Historical Marker Commemorating the Brothertown Indians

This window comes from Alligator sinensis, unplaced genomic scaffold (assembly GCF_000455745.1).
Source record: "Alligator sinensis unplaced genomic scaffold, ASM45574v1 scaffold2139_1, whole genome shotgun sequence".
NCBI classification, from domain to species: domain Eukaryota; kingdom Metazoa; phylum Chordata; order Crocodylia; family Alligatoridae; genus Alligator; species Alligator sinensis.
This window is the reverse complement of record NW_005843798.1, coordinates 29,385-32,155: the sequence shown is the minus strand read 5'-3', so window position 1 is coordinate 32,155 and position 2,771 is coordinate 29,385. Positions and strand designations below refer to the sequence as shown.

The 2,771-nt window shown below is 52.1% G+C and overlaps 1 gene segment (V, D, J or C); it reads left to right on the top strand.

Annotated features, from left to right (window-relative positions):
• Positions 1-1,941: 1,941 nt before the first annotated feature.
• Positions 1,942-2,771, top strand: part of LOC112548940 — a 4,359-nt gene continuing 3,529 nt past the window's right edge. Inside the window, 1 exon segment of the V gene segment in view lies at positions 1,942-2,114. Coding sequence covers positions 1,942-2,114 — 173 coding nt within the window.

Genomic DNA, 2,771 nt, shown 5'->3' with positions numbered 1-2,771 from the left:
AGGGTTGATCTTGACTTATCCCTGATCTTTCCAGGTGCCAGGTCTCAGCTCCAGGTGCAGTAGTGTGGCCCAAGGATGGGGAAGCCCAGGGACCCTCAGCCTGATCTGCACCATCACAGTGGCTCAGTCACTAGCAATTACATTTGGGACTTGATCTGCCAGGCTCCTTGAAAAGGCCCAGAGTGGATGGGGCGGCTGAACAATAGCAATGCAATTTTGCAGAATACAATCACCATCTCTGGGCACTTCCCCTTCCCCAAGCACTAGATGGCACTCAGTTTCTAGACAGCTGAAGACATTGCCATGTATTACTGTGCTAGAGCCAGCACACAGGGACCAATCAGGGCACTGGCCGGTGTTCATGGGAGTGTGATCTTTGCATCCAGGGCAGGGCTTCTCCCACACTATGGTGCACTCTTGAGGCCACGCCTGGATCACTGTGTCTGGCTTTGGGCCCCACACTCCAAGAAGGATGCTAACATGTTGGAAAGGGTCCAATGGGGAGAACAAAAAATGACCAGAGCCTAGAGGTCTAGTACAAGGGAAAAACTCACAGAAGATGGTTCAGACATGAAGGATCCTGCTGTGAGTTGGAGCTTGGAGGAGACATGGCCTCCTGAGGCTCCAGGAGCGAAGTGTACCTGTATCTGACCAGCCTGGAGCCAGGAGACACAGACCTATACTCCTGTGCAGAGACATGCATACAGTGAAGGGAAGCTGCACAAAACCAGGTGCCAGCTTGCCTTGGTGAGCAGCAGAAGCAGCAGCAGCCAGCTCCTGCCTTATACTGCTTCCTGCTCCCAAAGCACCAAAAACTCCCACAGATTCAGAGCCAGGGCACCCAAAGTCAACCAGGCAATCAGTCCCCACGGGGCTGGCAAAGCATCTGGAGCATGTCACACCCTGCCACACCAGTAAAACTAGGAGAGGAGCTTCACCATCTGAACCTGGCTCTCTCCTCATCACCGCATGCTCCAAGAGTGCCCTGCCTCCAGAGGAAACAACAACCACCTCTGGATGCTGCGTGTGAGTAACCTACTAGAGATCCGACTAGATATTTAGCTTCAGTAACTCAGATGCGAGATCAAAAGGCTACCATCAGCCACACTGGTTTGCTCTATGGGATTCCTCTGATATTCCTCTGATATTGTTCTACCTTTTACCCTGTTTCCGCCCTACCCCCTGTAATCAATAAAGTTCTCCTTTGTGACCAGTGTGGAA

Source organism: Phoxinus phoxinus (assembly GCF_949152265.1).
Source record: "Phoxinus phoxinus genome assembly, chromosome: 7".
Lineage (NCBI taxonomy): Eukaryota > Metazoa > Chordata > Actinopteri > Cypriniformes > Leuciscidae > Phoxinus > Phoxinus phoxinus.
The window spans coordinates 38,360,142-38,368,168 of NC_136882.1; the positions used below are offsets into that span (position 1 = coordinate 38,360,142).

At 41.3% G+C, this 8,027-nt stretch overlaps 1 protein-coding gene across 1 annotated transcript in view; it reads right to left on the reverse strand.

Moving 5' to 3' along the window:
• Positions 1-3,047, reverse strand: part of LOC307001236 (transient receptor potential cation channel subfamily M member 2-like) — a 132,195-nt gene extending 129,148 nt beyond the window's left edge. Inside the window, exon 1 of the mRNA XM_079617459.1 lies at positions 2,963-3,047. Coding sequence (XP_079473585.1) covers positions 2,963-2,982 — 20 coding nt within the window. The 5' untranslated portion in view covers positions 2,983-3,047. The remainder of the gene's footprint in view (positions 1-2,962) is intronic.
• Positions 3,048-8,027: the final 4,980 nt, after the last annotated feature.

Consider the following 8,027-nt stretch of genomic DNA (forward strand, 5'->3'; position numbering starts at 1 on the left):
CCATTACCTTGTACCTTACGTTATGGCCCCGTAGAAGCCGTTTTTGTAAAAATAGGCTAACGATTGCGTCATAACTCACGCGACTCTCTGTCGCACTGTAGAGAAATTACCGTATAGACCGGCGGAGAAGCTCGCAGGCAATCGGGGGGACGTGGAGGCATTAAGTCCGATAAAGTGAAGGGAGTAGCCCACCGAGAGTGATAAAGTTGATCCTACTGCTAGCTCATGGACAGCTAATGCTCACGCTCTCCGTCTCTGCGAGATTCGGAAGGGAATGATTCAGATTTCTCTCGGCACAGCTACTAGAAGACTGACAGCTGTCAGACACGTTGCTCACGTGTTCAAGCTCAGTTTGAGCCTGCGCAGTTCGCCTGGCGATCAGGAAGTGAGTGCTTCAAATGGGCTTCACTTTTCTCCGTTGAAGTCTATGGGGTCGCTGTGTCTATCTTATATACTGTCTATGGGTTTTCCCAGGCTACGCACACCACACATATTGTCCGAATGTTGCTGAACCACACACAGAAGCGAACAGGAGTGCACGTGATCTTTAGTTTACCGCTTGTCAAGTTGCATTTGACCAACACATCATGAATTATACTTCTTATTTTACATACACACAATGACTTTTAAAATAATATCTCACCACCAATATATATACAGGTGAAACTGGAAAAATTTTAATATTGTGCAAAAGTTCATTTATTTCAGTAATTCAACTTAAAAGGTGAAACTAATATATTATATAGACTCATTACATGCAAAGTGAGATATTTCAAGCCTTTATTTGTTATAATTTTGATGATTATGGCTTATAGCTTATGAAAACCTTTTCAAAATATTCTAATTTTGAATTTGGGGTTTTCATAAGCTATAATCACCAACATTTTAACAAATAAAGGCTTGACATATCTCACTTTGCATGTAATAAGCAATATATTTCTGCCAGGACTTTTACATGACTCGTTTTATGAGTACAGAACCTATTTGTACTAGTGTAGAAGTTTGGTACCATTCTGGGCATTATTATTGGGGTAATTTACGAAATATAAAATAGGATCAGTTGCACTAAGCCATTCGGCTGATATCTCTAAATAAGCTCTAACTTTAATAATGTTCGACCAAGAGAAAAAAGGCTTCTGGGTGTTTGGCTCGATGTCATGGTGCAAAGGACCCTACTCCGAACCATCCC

The Brothertown (Brotherton) are descendants of the Pequot and Mohegan (Algonquin-speaking) tribes in southern New England. They became a tribe in 1769 when seven Christian and English-speaking communities organized and moved to land in upstate New York. They cleared the land, planted fields and built houses while under intense pressure to again move west. The Brothertown joined their neighbors, the Oneida and the Stockbridge, and planned a move to Wisconsin. The Brothertown purchased land near Kaukauna which the United States government exchanged for the land called Brothertown Township in Calumet County. Five groups of the Brothertown arrived in Wisconsin on ships at the port of Green Bay between 1831 and 1836. Upon arrival, the Brothertown's cleared land and began farming after building a church near Jericho. Today, the Brothertown remain a culturally distinct Indian community of about 2,400 with the largest concentration residing in the Fond du Lac area.